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Part 2 of this article has been written. Please continuing reading for more information on this topic.
Great blog! Very informative.
Hi Jeff, sorry for making a comment on a post so old, but as I could not find the information by myself, I had to ask.
Will the base record always be 1KB? When the data inside then increase, it does not matter, it will keep its size, correct?
What about the atribute list and child records, what is their size? The size of the disk cluster (4kb, for example)?
File records were 1KB for the longest time. When 4KB sector drives started to hit the market, this changed somewhat. For 4KB sector drives that are 'Native 4K', the file records will be 4KB. In Win8/Server2012, the FORMAT command was also given a new switch (/L) that allowed you to format with a 4KB file record size regardless of the physical sector size.
I wrote an article for Windows IT Pro about 4K drives.
A very interesting article. But could you please update links to the images. There are none of them displayed.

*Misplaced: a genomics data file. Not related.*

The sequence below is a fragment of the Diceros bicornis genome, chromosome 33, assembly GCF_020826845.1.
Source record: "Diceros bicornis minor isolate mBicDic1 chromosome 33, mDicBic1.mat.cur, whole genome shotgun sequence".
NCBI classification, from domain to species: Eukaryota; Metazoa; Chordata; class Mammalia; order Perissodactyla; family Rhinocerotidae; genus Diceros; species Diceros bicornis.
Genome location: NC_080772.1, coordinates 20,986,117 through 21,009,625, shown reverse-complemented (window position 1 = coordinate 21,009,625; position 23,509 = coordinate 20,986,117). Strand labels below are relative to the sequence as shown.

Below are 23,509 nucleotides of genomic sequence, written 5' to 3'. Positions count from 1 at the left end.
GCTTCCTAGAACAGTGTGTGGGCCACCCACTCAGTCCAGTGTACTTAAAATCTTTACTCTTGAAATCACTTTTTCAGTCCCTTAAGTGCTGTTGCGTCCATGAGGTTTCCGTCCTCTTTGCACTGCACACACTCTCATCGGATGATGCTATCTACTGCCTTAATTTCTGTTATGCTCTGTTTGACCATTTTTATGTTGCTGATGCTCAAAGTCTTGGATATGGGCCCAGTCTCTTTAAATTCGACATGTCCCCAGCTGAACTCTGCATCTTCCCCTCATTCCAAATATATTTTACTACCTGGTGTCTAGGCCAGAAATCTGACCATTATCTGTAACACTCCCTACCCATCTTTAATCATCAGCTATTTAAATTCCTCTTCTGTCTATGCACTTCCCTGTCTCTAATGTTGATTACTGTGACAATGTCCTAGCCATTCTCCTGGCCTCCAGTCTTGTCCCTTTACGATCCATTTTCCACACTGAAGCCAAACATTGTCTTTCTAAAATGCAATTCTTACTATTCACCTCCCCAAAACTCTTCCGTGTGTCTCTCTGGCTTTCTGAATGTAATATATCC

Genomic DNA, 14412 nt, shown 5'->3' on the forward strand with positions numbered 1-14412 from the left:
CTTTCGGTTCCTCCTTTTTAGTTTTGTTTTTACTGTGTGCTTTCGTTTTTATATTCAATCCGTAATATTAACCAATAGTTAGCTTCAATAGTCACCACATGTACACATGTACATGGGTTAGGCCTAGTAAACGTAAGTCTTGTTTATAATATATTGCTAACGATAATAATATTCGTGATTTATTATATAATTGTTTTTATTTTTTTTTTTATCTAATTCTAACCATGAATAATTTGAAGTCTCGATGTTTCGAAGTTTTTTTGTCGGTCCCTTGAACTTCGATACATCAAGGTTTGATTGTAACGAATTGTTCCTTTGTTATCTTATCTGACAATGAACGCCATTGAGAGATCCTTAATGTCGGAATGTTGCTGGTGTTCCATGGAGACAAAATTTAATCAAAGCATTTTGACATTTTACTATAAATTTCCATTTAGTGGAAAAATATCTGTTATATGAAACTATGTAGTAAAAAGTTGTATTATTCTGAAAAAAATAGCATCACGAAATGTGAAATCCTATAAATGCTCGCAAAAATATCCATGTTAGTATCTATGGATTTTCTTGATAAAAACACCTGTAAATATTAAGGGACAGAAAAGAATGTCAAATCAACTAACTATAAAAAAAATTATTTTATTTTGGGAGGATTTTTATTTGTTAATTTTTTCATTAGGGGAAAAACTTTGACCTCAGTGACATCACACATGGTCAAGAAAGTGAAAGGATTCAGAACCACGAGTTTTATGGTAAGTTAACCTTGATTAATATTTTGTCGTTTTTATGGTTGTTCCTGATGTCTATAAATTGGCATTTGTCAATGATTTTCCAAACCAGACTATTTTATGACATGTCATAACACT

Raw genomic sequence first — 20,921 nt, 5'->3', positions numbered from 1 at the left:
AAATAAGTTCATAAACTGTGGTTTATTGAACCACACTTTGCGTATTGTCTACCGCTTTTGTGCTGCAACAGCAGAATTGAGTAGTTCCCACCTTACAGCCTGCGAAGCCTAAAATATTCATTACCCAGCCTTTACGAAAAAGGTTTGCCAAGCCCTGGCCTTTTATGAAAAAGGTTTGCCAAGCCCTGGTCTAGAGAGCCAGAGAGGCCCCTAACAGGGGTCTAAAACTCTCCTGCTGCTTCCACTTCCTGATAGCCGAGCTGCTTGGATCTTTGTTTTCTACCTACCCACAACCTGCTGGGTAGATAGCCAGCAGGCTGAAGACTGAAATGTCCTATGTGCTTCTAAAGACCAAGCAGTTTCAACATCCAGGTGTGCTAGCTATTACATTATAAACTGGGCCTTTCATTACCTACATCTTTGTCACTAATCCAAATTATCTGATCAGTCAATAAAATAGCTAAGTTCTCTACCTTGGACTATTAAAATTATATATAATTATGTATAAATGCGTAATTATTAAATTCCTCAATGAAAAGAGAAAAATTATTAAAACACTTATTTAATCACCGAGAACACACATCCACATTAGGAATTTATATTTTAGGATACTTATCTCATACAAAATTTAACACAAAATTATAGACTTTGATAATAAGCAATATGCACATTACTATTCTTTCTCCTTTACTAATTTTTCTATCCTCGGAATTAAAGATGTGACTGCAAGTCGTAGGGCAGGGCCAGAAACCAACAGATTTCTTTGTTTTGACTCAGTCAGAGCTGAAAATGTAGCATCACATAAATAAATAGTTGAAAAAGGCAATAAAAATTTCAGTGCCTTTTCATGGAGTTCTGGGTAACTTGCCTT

Really great interesting post (even 5 years after!) and nice from your part to share your knowledge here.THANKS!
If the size of the attribute_list gets too big, you can hit a 'file system limitation' error.
KB 967351 (approx. half way down) describes this and the format /L switch to increase the max size of an external attribute_list
Why isn't this effecting all the files?
I've seen cases with sparse files only.
Sorry, I haven't looked in on this blog for a while. The image problem was something that affected a number of TechNet blogs, but it should be resolved now.
This only affects very big, very fragmented files. Both sparse and compressed files will have large amounts of fragmentation due to how those files deal with the empty spaces of the files.
The update to FORMAT does allow you to force NTFS to create an MFT that uses 4 KB file records instead of the default of 1 KB records. So fragmentation is better dealt with and the size limitation of the attribute list is much less likely to be hit. In fact,
I haven't seen it happen yet with 4 KB file records.
Hi Vladimir. With the newer 4kb sector hard drives, NTFS will create a Master File Table that uses 4kb records. Also, if you want to FORCE it to use 4kb records, you can use the new /L switch in FORMAT.EXE. But only do this on empty drives. There is no
way to change the record size of an active file system.
I actually created a 'part 2' for the blog that is mentioned later in the article update. This addresses the change to the 1KB record size.